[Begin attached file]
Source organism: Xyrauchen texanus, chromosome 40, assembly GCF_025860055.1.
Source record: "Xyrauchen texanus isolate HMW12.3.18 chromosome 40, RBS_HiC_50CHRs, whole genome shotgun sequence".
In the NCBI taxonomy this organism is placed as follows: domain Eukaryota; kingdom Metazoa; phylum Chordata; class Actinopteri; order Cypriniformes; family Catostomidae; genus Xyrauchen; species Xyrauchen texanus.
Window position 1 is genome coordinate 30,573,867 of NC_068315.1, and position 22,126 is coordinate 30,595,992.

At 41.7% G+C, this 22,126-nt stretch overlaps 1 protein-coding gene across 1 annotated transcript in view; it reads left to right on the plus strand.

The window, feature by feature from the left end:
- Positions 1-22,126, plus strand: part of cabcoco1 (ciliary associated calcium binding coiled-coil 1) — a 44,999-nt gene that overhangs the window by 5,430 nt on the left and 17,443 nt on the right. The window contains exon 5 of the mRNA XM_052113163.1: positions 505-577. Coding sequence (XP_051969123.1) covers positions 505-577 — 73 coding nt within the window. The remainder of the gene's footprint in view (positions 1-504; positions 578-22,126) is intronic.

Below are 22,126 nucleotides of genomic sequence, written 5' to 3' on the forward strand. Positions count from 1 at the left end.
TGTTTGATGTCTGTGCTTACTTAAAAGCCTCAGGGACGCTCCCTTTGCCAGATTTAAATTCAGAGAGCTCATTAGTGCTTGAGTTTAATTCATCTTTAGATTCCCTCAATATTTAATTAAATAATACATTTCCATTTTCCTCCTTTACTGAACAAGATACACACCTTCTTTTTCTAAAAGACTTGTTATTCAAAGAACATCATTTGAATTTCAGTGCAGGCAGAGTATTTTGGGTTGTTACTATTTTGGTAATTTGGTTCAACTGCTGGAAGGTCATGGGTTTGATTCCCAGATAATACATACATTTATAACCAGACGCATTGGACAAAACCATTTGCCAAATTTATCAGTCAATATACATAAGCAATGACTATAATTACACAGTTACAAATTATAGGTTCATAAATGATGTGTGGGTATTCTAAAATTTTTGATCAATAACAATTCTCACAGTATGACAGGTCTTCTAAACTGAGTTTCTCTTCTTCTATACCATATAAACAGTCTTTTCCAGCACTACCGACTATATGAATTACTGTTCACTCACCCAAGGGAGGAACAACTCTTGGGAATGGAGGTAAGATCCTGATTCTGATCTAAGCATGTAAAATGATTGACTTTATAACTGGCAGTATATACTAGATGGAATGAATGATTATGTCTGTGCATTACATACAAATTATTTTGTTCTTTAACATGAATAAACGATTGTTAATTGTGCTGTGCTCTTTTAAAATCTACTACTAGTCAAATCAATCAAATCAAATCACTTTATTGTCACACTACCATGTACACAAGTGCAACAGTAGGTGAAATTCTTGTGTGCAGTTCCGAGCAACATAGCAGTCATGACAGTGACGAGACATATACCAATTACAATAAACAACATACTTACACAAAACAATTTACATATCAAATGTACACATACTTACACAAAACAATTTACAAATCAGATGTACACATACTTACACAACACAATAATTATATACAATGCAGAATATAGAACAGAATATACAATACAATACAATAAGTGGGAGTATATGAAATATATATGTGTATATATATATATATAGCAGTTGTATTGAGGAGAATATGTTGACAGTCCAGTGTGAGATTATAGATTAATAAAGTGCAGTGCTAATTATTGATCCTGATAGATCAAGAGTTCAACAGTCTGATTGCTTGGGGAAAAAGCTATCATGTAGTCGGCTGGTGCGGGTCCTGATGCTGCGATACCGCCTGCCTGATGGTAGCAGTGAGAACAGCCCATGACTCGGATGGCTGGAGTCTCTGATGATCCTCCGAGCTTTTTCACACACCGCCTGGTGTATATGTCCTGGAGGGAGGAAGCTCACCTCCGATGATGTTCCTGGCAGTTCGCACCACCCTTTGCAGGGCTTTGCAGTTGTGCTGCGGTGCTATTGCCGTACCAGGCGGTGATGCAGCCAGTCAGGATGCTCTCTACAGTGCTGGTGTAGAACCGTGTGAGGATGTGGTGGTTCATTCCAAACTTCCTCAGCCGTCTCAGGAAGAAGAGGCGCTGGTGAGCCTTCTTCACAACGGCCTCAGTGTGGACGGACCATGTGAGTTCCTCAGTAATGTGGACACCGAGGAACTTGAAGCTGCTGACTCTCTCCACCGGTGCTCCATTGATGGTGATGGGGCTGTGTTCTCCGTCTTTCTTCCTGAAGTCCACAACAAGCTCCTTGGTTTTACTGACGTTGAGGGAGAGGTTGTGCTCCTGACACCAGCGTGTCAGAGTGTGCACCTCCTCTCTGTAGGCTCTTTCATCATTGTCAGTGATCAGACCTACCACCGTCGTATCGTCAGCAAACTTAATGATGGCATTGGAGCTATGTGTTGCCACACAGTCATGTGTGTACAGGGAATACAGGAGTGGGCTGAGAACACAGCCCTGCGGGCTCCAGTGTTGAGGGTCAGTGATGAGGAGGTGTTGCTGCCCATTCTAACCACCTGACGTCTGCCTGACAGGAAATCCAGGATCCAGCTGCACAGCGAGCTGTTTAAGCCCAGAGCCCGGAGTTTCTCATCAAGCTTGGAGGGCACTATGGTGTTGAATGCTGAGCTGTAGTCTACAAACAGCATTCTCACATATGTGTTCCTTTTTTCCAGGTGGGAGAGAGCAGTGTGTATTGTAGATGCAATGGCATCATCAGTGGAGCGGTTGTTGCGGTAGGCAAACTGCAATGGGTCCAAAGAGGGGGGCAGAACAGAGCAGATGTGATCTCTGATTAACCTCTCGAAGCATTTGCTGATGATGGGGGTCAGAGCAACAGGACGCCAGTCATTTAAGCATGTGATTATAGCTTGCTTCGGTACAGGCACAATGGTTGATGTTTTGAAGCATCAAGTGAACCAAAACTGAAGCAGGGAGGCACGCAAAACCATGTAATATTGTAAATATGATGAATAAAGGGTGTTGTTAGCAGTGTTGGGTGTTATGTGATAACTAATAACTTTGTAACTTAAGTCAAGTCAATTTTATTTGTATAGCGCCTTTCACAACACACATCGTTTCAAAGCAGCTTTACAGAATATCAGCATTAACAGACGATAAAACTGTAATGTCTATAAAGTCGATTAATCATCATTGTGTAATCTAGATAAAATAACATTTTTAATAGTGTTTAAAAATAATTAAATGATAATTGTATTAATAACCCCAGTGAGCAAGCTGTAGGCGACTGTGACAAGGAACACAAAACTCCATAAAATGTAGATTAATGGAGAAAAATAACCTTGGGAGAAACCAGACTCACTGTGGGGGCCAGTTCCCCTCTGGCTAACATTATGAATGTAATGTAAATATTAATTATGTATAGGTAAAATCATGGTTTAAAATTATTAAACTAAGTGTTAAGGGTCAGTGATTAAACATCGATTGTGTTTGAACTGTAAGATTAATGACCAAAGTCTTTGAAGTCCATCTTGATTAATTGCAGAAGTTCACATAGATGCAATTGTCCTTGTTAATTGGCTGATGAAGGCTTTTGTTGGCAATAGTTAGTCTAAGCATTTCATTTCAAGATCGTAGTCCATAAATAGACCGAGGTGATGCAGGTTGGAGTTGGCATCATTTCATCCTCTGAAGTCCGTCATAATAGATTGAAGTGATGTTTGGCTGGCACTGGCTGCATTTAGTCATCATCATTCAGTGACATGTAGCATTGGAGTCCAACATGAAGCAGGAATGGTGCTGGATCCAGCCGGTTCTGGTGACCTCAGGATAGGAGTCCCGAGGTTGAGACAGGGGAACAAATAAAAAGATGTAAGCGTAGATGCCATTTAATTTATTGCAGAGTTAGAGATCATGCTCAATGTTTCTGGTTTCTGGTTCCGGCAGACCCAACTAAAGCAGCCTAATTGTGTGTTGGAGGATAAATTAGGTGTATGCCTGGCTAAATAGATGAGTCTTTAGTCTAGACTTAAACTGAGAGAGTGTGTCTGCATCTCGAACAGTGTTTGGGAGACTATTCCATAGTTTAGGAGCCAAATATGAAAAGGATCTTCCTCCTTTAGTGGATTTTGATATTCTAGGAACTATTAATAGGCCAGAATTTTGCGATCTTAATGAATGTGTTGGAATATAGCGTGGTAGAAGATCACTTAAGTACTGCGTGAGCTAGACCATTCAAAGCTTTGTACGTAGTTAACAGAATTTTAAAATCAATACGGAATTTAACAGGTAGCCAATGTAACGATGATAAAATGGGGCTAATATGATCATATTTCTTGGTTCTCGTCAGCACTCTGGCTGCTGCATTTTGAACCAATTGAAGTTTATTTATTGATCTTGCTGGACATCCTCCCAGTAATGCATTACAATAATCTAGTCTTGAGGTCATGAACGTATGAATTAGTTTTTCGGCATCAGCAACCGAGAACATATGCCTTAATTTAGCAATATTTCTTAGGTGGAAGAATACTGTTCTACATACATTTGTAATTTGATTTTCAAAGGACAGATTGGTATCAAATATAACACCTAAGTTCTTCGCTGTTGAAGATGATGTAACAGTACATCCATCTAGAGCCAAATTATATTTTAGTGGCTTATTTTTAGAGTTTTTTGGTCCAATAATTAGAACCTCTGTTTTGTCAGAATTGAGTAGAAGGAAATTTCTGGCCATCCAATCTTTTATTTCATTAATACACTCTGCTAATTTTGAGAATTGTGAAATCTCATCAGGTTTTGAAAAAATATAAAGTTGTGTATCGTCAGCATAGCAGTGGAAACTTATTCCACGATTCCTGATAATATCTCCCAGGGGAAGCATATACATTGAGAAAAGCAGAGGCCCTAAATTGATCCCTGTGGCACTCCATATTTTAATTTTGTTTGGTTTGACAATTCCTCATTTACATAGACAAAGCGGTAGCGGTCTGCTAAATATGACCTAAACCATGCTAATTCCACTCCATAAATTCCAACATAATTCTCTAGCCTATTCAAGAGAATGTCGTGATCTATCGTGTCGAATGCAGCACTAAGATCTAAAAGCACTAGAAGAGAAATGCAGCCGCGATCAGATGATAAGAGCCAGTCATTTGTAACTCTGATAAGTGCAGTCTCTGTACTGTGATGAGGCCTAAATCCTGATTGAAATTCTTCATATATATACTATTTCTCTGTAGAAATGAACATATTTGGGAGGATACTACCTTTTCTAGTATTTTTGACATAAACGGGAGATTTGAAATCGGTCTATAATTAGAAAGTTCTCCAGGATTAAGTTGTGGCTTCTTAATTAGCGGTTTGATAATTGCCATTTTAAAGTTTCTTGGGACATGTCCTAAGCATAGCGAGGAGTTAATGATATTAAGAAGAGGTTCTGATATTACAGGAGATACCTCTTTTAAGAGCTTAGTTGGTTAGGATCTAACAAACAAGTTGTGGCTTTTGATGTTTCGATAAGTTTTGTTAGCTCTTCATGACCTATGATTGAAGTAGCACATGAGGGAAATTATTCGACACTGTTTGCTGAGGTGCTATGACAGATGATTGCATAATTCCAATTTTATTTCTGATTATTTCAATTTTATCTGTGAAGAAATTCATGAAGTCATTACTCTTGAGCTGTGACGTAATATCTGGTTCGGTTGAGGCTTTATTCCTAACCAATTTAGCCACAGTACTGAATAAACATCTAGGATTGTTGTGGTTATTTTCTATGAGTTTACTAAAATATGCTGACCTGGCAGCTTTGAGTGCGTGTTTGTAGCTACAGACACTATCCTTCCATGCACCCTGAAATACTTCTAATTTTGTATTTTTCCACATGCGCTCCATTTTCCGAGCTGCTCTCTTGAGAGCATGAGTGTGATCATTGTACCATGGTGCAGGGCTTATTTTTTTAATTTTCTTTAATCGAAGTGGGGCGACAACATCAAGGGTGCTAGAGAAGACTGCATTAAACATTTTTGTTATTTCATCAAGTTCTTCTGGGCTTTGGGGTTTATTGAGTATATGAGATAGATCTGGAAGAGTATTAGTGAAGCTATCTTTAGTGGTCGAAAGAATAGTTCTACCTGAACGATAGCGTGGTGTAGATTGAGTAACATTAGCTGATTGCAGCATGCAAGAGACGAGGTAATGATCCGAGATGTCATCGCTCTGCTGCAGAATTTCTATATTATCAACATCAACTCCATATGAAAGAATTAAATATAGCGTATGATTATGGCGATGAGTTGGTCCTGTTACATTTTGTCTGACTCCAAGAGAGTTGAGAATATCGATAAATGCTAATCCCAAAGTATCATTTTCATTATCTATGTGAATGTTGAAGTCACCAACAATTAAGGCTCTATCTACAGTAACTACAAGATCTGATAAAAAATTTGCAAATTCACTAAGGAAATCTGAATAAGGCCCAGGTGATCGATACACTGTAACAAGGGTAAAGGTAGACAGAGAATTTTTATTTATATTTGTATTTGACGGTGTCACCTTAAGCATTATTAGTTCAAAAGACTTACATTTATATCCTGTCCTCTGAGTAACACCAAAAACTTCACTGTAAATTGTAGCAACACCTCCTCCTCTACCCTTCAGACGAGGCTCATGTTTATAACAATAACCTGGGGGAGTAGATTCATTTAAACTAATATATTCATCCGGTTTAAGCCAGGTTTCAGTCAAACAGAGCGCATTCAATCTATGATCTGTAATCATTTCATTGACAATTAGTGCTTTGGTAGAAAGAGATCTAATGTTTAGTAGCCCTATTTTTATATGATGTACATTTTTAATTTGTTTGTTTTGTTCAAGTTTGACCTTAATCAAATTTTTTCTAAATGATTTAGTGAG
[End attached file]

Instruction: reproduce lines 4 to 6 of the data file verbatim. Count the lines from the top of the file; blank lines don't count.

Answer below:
Window position 1 is genome coordinate 30,573,867 of NC_068315.1, and position 22,126 is coordinate 30,595,992.

At 41.7% G+C, this 22,126-nt stretch overlaps 1 protein-coding gene across 1 annotated transcript in view; it reads left to right on the plus strand.

The window, feature by feature from the left end: